Page:Rolland - People's Theater.djvu/53

From Wikisource
Jump to navigation Jump to search
This page has been proofread, but needs to be validated.



domestic and social problems, which are merely stated, and not solved. It is only natural that such works should have impressed the audiences of the day, and no less natural that they should pass away with their time, if they are good as thesis-plays and not as transcriptions of life: for a social reform can render the thesis devoid of interest. This sort of play may be useful to society, perhaps even to the public, because it forces them to think, but it is a form which constantly requires new material, suited to ever-changing conditions. Since it is the mirror of a society subject to unending evolution, since it is the auxiliary and counsellor of lawyers and law-makers, since it treats the sores caused by the vices flourishing under the present organization, and since cleansing brings relief, practically all the subjects about which thesis-plays can be written go out of date every twenty or thirty years. Very few of them are based upon eternal truths, and if one or two such there be, I have perceived no touch of the genius in them that makes for immortality. The thesis-play is essentially a work of transition; what constitutes its power today is its weakness tomorrow; and if our People's Theater were to throw open its doors to it, we should require an entirely new repertory; for what do the people care about bourgeois problems, limited as they are to the Bourgeoisie? If we would perpetuate the type, we must keep it abreast of the times by adapting it to the most recent developments.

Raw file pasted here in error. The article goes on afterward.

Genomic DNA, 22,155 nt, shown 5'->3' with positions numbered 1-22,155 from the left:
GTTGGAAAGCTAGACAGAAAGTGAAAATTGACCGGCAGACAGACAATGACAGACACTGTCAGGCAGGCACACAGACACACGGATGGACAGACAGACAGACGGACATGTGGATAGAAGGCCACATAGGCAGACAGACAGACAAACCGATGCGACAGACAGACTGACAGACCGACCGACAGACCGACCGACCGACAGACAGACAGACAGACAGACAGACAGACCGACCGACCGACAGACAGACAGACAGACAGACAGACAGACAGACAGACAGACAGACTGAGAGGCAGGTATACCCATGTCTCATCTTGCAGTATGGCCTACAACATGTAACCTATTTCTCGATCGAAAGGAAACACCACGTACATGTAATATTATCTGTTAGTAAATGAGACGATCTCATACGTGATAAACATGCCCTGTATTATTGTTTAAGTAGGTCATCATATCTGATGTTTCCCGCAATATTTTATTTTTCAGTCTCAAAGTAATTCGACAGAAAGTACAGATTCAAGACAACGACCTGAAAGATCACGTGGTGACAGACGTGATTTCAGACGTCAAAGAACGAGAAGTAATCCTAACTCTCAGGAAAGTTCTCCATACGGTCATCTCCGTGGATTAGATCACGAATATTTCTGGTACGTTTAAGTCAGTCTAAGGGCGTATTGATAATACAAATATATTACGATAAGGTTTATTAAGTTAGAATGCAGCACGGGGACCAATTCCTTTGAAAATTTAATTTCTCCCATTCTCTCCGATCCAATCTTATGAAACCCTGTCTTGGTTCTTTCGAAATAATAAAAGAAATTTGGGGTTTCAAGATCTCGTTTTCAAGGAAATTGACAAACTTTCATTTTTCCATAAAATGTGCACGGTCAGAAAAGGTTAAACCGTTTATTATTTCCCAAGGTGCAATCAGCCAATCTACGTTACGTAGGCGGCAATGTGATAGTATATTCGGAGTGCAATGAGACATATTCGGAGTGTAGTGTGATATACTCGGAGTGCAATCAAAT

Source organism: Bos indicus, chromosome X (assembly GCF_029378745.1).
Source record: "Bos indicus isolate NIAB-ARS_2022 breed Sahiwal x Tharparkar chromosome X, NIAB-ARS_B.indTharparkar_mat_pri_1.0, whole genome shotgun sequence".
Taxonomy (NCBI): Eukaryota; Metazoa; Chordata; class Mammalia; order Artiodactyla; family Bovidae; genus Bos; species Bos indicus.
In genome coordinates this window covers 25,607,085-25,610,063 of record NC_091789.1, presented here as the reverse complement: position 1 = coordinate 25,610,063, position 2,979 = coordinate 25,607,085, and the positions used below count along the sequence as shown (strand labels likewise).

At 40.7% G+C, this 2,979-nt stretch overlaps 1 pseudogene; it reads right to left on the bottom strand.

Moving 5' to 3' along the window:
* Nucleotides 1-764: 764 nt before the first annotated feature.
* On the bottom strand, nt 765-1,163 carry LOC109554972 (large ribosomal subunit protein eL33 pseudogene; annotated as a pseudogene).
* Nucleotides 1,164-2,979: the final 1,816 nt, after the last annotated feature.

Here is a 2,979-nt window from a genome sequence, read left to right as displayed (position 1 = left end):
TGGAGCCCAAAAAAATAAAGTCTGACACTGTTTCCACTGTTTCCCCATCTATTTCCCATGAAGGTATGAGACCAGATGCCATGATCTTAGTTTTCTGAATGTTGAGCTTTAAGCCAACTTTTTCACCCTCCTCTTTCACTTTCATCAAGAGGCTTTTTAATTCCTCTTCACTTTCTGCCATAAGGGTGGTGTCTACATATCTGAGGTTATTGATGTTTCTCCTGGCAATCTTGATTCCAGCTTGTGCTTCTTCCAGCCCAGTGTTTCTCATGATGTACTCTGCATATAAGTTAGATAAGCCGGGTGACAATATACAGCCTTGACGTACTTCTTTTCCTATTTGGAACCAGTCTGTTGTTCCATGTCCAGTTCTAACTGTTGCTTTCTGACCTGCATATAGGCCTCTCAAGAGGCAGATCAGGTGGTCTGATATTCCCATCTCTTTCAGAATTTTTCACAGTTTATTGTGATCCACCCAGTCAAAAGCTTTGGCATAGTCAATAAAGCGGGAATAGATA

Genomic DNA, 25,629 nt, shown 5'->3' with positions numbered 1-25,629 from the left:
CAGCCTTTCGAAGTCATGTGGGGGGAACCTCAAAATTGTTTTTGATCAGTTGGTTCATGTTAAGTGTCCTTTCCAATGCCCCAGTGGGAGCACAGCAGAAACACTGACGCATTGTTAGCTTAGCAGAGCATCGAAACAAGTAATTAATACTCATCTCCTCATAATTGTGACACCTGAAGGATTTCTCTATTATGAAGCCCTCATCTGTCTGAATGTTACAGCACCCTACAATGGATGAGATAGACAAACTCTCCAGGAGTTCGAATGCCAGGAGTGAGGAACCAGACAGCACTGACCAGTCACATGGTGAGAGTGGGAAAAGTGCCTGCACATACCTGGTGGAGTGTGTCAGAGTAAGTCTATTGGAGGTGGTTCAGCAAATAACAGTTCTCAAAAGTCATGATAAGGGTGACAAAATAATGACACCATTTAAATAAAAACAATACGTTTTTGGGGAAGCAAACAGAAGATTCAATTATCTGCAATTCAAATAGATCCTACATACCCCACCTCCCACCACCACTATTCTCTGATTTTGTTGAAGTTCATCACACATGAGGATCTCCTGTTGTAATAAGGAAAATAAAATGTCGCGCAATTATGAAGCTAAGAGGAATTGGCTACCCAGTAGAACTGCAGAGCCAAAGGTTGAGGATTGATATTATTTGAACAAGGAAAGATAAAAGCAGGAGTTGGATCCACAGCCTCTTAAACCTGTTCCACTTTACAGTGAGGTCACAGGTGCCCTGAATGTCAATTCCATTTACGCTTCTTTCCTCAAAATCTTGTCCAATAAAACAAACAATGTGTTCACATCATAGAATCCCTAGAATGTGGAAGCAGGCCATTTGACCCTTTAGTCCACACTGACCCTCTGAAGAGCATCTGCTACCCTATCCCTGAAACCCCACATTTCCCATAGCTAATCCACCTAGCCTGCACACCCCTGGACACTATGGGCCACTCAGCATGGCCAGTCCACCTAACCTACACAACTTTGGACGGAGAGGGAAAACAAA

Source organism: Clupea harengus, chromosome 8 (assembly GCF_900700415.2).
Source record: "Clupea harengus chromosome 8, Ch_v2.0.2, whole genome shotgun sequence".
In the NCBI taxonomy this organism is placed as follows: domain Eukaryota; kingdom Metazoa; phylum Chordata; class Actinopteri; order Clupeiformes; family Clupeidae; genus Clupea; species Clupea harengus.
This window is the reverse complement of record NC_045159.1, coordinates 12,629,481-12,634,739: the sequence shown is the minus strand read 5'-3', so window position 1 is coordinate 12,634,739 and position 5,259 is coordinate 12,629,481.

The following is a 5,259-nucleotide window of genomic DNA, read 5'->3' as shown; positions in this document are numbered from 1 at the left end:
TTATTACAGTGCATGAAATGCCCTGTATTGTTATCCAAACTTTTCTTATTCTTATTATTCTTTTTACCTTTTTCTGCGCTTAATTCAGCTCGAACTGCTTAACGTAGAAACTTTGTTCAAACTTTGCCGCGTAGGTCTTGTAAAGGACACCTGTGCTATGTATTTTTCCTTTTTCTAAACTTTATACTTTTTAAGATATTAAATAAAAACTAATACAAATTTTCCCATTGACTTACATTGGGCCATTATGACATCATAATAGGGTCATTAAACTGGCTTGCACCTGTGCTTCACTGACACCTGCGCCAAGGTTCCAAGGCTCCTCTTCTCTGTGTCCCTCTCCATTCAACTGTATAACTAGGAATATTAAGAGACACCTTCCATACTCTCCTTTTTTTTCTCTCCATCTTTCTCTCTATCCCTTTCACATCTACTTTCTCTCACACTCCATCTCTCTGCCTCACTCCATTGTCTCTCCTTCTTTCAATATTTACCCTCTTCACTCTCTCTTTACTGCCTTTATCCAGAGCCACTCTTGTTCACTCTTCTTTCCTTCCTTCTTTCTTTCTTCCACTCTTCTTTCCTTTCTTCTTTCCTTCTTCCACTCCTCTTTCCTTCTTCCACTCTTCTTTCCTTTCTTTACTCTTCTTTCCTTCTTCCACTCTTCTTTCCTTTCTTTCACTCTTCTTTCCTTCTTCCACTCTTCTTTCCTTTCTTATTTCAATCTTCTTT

If the poetic drama is wanting in common-sense